Science 2.0 study

Updates on progress and discussions on results of Science 2.0: implications for European policies on research and innovation study

Science 2.0 is not just a passing fad: crowdsourcing the evidence

We’re approaching the final stage of our study. So far, we have  opened up our bibliography on our Mendeley group here; our notes through this very blog; our model for open science; and our draft policy recommendations for EU. And we’ve benefited from your comments and insight.

Now, we need your help to improve the evidence about the importance of Science 2.0, if we want policy-makers to take it seriously.

Therefore, we share the final presentation that we have presented to the European Commission, DG RTD here.

Help us improving it, by gathering more data and evidence, showing that Science 2.0 is important and disruptive, and that it’s happening already. In particular, we ask to share evidence and data on the take-up of Science 2.0: how many scientist are adopting it? With what benefits?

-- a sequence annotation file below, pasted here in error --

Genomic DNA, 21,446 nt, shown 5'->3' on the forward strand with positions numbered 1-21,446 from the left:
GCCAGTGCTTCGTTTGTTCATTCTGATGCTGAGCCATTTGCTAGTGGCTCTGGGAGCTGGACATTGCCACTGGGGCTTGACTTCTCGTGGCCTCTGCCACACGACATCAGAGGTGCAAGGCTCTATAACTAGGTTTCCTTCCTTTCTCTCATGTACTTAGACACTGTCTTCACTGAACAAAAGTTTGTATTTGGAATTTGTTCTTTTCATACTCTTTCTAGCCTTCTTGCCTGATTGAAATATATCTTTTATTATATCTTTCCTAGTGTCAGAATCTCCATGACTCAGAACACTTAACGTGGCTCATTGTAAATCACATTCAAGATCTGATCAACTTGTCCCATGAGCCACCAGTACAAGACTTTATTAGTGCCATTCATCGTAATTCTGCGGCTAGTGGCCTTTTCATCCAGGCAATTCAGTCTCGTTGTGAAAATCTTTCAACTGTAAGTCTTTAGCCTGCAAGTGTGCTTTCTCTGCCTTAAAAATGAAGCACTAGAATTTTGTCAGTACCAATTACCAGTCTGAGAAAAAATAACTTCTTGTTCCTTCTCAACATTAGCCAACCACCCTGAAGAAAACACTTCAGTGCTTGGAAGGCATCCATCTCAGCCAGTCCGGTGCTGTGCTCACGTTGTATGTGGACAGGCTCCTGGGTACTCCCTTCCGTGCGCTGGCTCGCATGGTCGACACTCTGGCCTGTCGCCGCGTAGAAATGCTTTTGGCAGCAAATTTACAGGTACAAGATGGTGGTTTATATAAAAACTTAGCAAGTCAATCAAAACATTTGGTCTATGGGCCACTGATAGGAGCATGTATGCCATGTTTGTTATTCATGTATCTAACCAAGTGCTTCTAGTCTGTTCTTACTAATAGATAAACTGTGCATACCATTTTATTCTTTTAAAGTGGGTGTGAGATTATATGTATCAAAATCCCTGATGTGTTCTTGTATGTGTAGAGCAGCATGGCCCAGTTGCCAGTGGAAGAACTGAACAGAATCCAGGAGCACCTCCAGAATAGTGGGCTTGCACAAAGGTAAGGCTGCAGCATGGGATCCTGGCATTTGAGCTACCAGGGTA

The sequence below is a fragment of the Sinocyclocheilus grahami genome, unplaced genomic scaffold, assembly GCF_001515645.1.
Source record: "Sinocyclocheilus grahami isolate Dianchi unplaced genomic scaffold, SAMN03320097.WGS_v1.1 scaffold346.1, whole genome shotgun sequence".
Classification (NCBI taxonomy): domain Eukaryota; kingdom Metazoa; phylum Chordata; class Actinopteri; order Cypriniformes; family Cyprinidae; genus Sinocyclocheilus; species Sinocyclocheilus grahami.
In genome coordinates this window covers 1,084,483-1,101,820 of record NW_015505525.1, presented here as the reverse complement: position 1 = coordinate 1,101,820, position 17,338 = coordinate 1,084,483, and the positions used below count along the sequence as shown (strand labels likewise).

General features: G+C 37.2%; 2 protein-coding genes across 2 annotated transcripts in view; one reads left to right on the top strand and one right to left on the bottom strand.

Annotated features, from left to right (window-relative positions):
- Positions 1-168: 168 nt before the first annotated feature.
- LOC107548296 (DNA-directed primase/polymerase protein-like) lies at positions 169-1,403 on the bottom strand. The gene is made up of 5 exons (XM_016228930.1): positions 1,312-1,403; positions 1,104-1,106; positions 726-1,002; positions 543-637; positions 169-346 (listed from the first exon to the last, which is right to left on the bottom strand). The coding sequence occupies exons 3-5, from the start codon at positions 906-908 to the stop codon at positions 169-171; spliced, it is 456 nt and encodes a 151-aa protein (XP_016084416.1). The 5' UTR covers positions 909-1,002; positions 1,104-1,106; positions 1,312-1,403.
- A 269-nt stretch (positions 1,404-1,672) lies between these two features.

We ask all people interested in Science 2.0 to share the evidence at hand, by adding comments to the presentation. If you prefer, just leave a comment to this post.

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2 thoughts on “Science 2.0 is not just a passing fad: crowdsourcing the evidence

  1. claytonbingham on said:

    Openness is the best thing happening to science right now! It will exponentially increase the importance of discovery tools though…

  2. telescoper on said:

    Reblogged this on In the Dark and commented:
    I cam across this on Twitter today and thought I’d share it. Although I have written at various times about open access and the virtues of sharing scientific data, I hadn’t realised that such things came under the umbrella of “Science 2.0”, a term which is quite new to me. This post contains some very interesting ideas and information on the subject.

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